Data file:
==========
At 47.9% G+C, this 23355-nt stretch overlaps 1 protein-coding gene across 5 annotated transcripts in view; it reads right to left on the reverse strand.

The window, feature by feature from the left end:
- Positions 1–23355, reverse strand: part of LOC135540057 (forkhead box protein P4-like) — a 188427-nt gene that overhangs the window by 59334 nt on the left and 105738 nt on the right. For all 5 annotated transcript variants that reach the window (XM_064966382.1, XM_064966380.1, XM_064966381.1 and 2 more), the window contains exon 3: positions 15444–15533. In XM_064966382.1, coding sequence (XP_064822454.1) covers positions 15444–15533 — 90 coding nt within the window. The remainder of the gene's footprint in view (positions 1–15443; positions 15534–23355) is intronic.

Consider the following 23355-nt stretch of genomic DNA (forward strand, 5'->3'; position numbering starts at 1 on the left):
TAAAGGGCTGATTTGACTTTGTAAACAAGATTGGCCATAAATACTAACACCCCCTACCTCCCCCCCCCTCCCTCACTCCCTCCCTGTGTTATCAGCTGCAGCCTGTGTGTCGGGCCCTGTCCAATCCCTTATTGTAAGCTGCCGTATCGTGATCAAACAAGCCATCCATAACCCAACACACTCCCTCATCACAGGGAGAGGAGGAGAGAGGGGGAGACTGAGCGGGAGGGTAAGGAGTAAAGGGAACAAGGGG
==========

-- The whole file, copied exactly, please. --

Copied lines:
At 47.9% G+C, this 23355-nt stretch overlaps 1 protein-coding gene across 5 annotated transcripts in view; it reads right to left on the reverse strand.

The window, feature by feature from the left end:
- Positions 1–23355, reverse strand: part of LOC135540057 (forkhead box protein P4-like) — a 188427-nt gene that overhangs the window by 59334 nt on the left and 105738 nt on the right. For all 5 annotated transcript variants that reach the window (XM_064966382.1, XM_064966380.1, XM_064966381.1 and 2 more), the window contains exon 3: positions 15444–15533. In XM_064966382.1, coding sequence (XP_064822454.1) covers positions 15444–15533 — 90 coding nt within the window. The remainder of the gene's footprint in view (positions 1–15443; positions 15534–23355) is intronic.

Consider the following 23355-nt stretch of genomic DNA (forward strand, 5'->3'; position numbering starts at 1 on the left):
TAAAGGGCTGATTTGACTTTGTAAACAAGATTGGCCATAAATACTAACACCCCCTACCTCCCCCCCCCTCCCTCACTCCCTCCCTGTGTTATCAGCTGCAGCCTGTGTGTCGGGCCCTGTCCAATCCCTTATTGTAAGCTGCCGTATCGTGATCAAACAAGCCATCCATAACCCAACACACTCCCTCATCACAGGGAGAGGAGGAGAGAGGGGGAGACTGAGCGGGAGGGTAAGGAGTAAAGGGAACAAGGGG